Redvers N, Celidwen Y, Schultz C, Horn O and Githaiga C (2022). “The determinants of planetary health: an Indigenous consensus perspective”. Lancet Planetary Health 6(2): e156-e163. 

Riaz, M. M. A., Wangari, M.-C. & Mugambi, J. K. No climate change justice in lieu of global authorship equity. The Lancet 401, 1074 (2023).

Rosenzweig, C. et al. Coordinating AgMIP data and models across global and regional scales for 1.5°C and 2.0°C assessments. Philosophical Transactions of the Royal Society A: Mathematical, Physical and Engineering Sciences 376, 20160455 (2018). 

Rossa-Rocor V, Giang A and Kershaw P (2021). “Framing climate change as a human health issue: enough to tip the scale in climate policy?” Lancet Planetary Health 5(8): e553-e559. 

Springmann, M. et al. Options for keeping the food system within environmental limits. Nature 562, 519–525 (2018).

Springmann, M. et al. The healthiness and sustainability of national and global food based dietary guidelines: modelling study. BMJ 370, m2322 (2020).

Steffen et al. Planetary boundaries: Guiding human development on a changing planet. DOI: 10.1126/science.1259855

Whitmee, S. et al. Safeguarding human health in the Anthropocene epoch: report of The Rockefeller Foundation-Lancet Commission on planetary health. The Lancet 386, 1973–2028 (2015).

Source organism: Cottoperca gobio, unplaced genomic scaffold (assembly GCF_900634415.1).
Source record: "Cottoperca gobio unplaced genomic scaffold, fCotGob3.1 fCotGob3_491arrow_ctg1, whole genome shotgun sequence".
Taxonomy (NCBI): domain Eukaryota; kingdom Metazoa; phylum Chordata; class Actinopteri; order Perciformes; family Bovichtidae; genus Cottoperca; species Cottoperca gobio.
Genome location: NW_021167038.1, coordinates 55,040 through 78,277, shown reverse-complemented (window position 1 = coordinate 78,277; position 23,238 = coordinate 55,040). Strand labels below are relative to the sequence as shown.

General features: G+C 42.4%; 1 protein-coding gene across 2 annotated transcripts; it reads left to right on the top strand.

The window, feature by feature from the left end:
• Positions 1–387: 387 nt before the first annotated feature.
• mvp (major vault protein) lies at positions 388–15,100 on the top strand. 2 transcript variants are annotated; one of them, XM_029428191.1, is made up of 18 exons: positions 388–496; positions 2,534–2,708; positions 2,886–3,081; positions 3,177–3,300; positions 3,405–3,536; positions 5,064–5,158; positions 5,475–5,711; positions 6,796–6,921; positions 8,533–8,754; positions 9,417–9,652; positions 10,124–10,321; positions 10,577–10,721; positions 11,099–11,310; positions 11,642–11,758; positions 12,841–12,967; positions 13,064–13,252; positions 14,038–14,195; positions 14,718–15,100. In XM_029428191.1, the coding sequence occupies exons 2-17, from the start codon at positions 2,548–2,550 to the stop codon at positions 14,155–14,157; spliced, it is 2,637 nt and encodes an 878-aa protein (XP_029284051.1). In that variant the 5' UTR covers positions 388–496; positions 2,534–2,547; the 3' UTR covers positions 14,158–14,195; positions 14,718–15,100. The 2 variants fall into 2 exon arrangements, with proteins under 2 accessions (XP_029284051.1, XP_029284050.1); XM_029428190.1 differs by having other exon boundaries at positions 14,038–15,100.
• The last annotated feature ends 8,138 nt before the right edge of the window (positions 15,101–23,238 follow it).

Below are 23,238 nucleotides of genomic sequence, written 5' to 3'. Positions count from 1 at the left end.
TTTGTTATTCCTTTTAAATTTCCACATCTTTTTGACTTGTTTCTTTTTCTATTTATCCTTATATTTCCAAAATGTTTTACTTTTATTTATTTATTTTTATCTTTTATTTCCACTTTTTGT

Willett, W. et al. Food in the Anthropocene: the EAT–Lancet Commission on healthy diets from sustainable food systems. The Lancet 393, 447–492 (2019).

Recommended reading related to transferrable skills (in alphabetical order):

Bicchieri C, Lindemans JW, Jiang T. A structured approach to a diagnostic of collective practices. Front Psychol. 2014 Dec 5;5:1418. doi: 10.3389/fpsyg.2014.01418. PMID: 25538666; PMCID: PMC4257103. 

GBD 2017 Diet Collaborators et al. Health effects of dietary risks in 195 countries, 1990-2017: a systematic analysis for the Global Burden of Disease Study 2017. The Lancet 0, (2019).

Sarkis, J. Sustainable Transitions: Technology, Resources, and Society.

Sarmiento Barletti, JP and Larson AM (2017). “Rights abuse allegations in the context of REDD+ readiness and implementation”. CIFOR Infobrief 190.  

Sherman MH and Ford J (2013). “Stakeholder engagement in adaptation interventions: an evaluation of projects in developing nations”. Climate Policy 14(3): 417-441. 

Websites and other useful resources (in alphabetical order):

Greener NHS:  

R for Data Science: Import, Tidy, Transform, Visualize, and Model Data.  - free to view online  

RStudio Cheatsheets inc Data Visualization with ggplot2. - free to download online 

Page last updated September 2023